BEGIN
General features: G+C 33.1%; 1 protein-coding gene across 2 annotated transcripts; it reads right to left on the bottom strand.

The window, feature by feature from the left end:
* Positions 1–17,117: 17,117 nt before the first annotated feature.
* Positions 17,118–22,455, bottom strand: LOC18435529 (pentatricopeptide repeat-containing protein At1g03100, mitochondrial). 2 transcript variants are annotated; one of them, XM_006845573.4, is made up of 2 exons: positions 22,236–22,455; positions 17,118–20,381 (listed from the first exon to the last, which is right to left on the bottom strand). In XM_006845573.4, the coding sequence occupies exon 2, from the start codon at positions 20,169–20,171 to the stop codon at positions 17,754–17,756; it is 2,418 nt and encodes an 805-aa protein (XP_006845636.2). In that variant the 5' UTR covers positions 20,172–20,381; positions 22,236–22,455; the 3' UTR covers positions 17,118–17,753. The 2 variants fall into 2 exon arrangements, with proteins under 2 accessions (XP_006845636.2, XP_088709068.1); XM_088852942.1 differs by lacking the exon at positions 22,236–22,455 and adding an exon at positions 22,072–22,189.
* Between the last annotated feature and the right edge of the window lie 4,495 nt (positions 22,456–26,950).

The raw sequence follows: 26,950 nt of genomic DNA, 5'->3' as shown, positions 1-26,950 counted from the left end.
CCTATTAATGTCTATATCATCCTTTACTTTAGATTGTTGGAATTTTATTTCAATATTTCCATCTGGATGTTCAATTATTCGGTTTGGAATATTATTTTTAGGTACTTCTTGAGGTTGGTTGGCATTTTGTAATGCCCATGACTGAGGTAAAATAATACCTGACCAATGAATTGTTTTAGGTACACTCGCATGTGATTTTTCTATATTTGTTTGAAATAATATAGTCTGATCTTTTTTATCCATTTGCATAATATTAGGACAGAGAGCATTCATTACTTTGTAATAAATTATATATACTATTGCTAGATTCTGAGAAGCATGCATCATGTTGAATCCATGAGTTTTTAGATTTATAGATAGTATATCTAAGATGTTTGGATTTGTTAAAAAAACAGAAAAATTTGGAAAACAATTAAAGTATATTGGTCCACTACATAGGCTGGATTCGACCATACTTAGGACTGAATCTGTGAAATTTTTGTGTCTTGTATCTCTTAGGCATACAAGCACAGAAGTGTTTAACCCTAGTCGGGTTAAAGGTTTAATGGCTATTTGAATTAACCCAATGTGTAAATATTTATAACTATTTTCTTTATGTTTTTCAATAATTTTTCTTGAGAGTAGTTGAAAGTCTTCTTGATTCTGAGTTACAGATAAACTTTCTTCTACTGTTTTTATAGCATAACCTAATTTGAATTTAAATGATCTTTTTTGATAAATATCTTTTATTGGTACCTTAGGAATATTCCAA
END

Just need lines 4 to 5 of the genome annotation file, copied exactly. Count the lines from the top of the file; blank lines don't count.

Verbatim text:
* Positions 17,118–22,455, bottom strand: LOC18435529 (pentatricopeptide repeat-containing protein At1g03100, mitochondrial). 2 transcript variants are annotated; one of them, XM_006845573.4, is made up of 2 exons: positions 22,236–22,455; positions 17,118–20,381 (listed from the first exon to the last, which is right to left on the bottom strand). In XM_006845573.4, the coding sequence occupies exon 2, from the start codon at positions 20,169–20,171 to the stop codon at positions 17,754–17,756; it is 2,418 nt and encodes an 805-aa protein (XP_006845636.2). In that variant the 5' UTR covers positions 20,172–20,381; positions 22,236–22,455; the 3' UTR covers positions 17,118–17,753. The 2 variants fall into 2 exon arrangements, with proteins under 2 accessions (XP_006845636.2, XP_088709068.1); XM_088852942.1 differs by lacking the exon at positions 22,236–22,455 and adding an exon at positions 22,072–22,189.
* Between the last annotated feature and the right edge of the window lie 4,495 nt (positions 22,456–26,950).